The Vasa was a magnificent ship. Decorated with symbolic sculptures and carvings, gold leaf on its poop, bronze guns polished to a fare-thee-well, she was built to impress and strike fear as the pride of Sweden’s 17th century Royal navy.
On a fine August day in 1628, with King, court and populace gathered, the ship launched. Within minutes – sails set, flags flying, gun ports open for the Royal salute – she caught a gust, heeled over and sank.
Abandoned in the harbor for 333 years …
The Vasa lay in Stockholm harbor for 333 years, In 1961 she was brought up from centuries of enveloping mud. With the salvage came skeletons of the drowned along with some 24,000 preserved objects.
In 1990 the Vasa Museum, (Vasamuseet),, located less than a nautical mile from the spot where she capsized, opened to display her restoration. The museum – with its interactive exhibits and films that bring to life the Vasa and her times – has become one of Scandinavia’s most visited attractions.
A Renaissance jewel behind the museum …
Relatively few of the some 800,000 who come to the Vasamuseet each year, however, find their way to a jewel of a Renaissance garden behind the museum. On an overcast June day, with the museum’s interior bustling with people, I found myself alone in the garden.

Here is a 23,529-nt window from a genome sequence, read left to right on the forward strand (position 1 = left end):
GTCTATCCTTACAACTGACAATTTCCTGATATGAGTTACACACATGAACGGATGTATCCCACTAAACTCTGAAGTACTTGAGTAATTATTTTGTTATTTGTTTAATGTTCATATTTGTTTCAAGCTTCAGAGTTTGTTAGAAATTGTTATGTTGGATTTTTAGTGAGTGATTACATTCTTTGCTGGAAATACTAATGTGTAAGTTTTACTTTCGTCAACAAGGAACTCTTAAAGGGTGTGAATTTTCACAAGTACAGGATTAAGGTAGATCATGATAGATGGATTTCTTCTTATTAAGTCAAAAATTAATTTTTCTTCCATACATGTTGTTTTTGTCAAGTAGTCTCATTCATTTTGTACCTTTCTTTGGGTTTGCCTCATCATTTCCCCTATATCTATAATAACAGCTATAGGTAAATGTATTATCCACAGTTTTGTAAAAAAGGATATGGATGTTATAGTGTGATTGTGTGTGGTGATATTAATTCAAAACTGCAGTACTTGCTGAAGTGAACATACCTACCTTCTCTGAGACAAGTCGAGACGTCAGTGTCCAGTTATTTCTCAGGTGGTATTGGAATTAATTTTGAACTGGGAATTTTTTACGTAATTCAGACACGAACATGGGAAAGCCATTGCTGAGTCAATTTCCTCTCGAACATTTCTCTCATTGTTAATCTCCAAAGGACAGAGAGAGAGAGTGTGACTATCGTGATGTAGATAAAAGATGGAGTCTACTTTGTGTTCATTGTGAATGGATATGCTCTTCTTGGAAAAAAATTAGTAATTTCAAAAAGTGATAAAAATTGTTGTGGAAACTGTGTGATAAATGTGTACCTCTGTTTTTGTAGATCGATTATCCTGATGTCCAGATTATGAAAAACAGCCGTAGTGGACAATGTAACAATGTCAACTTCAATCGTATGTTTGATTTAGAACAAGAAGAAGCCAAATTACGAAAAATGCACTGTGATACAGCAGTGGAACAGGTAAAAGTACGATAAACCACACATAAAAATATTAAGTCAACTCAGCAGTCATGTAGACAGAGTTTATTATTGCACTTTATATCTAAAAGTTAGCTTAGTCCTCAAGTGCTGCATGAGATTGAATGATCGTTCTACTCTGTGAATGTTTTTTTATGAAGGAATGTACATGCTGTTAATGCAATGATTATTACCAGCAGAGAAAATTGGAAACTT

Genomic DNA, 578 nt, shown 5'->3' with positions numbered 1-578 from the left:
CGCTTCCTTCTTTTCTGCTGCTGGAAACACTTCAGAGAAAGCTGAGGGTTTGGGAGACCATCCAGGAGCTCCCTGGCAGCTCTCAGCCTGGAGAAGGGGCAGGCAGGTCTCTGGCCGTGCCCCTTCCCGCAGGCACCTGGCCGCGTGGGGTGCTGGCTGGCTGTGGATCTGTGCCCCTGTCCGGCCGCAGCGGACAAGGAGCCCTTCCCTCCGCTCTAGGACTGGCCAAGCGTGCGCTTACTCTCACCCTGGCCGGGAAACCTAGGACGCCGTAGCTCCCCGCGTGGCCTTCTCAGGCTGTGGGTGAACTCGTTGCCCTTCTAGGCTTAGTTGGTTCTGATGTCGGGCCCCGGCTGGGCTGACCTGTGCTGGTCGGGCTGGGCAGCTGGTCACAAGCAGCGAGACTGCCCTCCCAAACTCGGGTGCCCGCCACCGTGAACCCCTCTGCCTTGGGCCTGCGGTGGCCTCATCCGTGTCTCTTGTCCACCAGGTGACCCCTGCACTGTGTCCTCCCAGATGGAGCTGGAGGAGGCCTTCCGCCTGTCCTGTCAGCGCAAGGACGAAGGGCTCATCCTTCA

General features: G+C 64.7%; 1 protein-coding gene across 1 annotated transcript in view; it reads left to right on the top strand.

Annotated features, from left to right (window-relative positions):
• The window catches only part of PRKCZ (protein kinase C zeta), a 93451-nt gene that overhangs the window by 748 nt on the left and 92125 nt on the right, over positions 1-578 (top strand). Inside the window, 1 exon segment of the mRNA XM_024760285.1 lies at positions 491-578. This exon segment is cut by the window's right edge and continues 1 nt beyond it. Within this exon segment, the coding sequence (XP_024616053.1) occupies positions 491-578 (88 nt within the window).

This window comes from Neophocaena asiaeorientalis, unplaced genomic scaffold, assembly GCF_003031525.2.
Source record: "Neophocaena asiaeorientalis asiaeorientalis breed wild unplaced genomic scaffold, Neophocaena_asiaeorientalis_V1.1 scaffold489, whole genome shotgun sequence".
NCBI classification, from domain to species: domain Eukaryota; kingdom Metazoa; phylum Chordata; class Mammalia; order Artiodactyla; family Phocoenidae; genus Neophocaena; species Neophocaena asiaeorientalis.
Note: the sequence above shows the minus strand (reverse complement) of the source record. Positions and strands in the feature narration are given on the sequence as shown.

The garden, overseen by the museum’s educational team, had its beginnings in the 1990s as a learning tool for groups of school children. Slowly it evolved into a reproduction of an early 17th-century garden and a permanent exhibit open to all.
“We grow the vegetables, medicinal plants and flowers that werecultivated by nobility and peasants alike during the time of the Vasa,” explained Ylva Lewenhaupt, one of two women charged with caring for the garden. “Items associated with food and medicine found on board the salvaged ship inspired the garden’s creation.”
Peas, for example: “Dried peas, along with bread and ale, were staples for the crew’s diet,” Lewenhaupt told me. “A terribly monotonous diet!”
Most original version of each species searched for …
Coming into sprout this day were a variety of blue peas that once contributed to that diet: botanical name pisum sativum ssp. arvense, grown from seeds procured from Swedish Seed Savers, an arm of the Nordic Gene Bank, a prominent center in the global network for the conservation and use of genetic plant material.
“We search for the most original version of each species,” Lewenhaupt continued. “That is why we have, for instance, white and yellow carrots ( Blanche á Collet Vert and Jaune de Doube) and no ordinary supermarket orange carrots. And this cabbage, in Sweden the variety was lost. Detective work uncovered it in a St. Petersburg gene bank, and now it grows in our garden.”
Signage, with English translation, invites lingering and immersion into the past. “In the month of May,” I read, “you must fertilize your cabbage patch and plant enough cabbage to last the whole year.” – 16th-century Almanac.